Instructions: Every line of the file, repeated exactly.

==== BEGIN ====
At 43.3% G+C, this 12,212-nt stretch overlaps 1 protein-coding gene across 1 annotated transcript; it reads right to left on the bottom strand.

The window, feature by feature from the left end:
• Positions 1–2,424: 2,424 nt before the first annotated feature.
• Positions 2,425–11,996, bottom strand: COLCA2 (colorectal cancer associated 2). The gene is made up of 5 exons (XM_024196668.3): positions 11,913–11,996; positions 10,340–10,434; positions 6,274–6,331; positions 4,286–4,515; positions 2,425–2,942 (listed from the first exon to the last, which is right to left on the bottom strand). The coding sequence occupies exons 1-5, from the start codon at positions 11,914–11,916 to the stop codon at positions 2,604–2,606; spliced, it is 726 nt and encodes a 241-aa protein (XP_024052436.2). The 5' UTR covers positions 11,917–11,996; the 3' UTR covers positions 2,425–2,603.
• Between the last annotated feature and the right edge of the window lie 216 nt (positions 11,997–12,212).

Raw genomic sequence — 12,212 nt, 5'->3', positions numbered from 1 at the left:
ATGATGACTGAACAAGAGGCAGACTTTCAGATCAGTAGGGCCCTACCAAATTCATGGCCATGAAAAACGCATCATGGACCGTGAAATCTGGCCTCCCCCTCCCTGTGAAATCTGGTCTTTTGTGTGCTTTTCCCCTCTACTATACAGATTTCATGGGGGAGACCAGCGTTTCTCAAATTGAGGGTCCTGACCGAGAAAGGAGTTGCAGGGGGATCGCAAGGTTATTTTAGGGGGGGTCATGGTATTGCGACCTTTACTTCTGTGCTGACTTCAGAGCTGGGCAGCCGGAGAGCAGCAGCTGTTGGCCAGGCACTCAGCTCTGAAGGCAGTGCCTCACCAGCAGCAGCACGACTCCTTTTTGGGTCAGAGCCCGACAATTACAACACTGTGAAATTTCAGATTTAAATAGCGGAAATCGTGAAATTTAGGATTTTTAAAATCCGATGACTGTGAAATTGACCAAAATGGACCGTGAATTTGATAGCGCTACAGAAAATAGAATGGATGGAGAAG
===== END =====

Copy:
At 43.3% G+C, this 12,212-nt stretch overlaps 1 protein-coding gene across 1 annotated transcript; it reads right to left on the bottom strand.

The window, feature by feature from the left end:
• Positions 1–2,424: 2,424 nt before the first annotated feature.
• Positions 2,425–11,996, bottom strand: COLCA2 (colorectal cancer associated 2). The gene is made up of 5 exons (XM_024196668.3): positions 11,913–11,996; positions 10,340–10,434; positions 6,274–6,331; positions 4,286–4,515; positions 2,425–2,942 (listed from the first exon to the last, which is right to left on the bottom strand). The coding sequence occupies exons 1-5, from the start codon at positions 11,914–11,916 to the stop codon at positions 2,604–2,606; spliced, it is 726 nt and encodes a 241-aa protein (XP_024052436.2). The 5' UTR covers positions 11,917–11,996; the 3' UTR covers positions 2,425–2,603.
• Between the last annotated feature and the right edge of the window lie 216 nt (positions 11,997–12,212).

Raw genomic sequence — 12,212 nt, 5'->3', positions numbered from 1 at the left:
ATGATGACTGAACAAGAGGCAGACTTTCAGATCAGTAGGGCCCTACCAAATTCATGGCCATGAAAAACGCATCATGGACCGTGAAATCTGGCCTCCCCCTCCCTGTGAAATCTGGTCTTTTGTGTGCTTTTCCCCTCTACTATACAGATTTCATGGGGGAGACCAGCGTTTCTCAAATTGAGGGTCCTGACCGAGAAAGGAGTTGCAGGGGGATCGCAAGGTTATTTTAGGGGGGGTCATGGTATTGCGACCTTTACTTCTGTGCTGACTTCAGAGCTGGGCAGCCGGAGAGCAGCAGCTGTTGGCCAGGCACTCAGCTCTGAAGGCAGTGCCTCACCAGCAGCAGCACGACTCCTTTTTGGGTCAGAGCCCGACAATTACAACACTGTGAAATTTCAGATTTAAATAGCGGAAATCGTGAAATTTAGGATTTTTAAAATCCGATGACTGTGAAATTGACCAAAATGGACCGTGAATTTGATAGCGCTACAGAAAATAGAATGGATGGAGAAG